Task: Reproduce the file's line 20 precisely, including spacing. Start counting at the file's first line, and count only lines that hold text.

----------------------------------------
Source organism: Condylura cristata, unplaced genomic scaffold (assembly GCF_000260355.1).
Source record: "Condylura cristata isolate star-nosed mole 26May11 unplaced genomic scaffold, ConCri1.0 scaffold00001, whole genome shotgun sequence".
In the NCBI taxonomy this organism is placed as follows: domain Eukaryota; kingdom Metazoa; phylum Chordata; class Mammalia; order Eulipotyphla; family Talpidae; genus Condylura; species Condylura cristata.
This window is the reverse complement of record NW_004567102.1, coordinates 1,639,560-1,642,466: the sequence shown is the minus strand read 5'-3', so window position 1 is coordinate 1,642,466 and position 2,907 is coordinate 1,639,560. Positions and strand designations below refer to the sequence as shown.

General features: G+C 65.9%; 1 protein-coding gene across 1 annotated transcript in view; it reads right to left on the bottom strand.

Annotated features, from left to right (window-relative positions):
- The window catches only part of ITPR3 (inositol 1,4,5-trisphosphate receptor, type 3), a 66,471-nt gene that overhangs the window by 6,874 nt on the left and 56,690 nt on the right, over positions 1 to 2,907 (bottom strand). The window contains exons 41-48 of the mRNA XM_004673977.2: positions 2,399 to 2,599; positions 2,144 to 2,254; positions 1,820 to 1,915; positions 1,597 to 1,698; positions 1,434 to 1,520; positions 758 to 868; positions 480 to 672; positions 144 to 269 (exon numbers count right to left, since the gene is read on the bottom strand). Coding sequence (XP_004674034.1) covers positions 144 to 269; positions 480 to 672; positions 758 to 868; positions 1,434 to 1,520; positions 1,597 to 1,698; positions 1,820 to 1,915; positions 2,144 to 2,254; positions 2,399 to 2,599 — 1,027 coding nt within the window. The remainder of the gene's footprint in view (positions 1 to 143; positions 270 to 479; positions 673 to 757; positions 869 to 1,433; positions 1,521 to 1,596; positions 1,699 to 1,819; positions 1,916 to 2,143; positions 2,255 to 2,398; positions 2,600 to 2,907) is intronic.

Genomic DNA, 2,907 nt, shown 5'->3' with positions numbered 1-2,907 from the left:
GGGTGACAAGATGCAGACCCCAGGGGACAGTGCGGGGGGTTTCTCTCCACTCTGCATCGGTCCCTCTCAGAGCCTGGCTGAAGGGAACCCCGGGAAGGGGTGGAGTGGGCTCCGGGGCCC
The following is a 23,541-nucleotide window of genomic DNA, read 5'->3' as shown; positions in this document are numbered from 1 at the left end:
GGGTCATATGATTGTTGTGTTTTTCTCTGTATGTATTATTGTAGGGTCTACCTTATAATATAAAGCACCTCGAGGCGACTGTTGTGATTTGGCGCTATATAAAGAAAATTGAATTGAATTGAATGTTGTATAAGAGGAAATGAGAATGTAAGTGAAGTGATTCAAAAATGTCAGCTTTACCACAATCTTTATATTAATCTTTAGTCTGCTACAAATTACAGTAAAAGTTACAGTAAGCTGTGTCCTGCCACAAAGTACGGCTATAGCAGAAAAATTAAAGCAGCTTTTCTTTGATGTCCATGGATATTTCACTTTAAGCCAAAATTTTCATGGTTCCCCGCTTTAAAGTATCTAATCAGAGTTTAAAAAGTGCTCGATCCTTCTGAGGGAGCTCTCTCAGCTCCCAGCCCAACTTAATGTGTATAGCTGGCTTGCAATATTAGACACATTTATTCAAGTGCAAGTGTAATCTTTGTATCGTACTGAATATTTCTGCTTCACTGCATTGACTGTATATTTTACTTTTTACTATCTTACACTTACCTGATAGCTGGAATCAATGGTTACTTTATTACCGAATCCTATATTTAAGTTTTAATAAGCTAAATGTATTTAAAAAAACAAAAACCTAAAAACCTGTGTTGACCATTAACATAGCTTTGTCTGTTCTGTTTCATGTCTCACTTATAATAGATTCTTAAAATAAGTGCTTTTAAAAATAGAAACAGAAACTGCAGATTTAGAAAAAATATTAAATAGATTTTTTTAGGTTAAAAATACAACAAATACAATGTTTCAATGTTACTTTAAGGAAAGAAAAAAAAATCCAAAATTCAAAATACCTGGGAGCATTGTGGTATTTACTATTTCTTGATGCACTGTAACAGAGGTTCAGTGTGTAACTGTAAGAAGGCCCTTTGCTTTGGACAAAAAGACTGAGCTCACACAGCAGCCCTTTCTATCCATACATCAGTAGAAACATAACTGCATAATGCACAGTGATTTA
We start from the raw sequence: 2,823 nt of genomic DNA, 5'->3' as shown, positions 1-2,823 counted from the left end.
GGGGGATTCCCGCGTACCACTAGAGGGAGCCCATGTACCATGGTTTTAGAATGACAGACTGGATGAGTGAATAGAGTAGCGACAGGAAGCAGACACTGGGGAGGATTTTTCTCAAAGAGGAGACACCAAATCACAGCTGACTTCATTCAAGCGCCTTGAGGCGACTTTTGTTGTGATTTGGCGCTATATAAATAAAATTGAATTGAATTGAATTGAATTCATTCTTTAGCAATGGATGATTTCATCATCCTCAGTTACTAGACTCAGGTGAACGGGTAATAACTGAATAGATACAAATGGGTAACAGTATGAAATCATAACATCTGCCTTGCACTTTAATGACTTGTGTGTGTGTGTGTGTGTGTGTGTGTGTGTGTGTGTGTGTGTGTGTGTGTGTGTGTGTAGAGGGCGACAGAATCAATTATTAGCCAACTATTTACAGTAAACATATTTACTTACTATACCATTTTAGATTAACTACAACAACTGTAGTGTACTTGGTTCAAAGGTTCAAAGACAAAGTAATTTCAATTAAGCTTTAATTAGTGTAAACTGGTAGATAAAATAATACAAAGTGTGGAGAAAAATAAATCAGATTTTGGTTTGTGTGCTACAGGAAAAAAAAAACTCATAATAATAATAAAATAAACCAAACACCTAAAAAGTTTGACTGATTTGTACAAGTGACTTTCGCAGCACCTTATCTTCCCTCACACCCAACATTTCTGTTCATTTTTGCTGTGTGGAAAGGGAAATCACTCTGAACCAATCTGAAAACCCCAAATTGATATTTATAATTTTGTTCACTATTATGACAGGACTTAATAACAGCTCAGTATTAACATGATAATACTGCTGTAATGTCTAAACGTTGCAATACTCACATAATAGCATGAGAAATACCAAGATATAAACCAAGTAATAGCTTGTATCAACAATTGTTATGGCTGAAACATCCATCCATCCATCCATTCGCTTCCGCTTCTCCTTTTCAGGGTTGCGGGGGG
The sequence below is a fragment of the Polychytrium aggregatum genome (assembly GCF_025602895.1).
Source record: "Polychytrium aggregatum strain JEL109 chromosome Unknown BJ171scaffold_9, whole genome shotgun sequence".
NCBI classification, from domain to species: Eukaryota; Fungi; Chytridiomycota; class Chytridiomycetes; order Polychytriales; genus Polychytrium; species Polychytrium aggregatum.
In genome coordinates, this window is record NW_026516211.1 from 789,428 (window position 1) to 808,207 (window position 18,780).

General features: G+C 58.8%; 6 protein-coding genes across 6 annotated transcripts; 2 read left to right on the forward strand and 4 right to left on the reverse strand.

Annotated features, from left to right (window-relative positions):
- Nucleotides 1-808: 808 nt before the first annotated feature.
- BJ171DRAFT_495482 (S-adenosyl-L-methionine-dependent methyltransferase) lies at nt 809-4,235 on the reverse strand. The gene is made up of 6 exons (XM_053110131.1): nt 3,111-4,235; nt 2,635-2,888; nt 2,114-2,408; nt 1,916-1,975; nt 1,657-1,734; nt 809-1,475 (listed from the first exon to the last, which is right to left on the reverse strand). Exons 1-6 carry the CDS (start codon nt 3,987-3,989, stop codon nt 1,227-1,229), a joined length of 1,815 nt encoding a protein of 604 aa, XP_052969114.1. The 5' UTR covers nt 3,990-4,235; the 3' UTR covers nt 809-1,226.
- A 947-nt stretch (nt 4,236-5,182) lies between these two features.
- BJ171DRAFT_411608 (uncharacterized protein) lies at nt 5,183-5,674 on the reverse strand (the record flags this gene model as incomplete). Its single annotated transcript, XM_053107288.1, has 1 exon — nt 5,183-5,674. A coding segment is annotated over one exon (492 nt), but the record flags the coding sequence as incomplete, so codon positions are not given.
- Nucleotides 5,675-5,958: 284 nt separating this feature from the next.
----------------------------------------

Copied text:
- Nucleotides 1-808: 808 nt before the first annotated feature.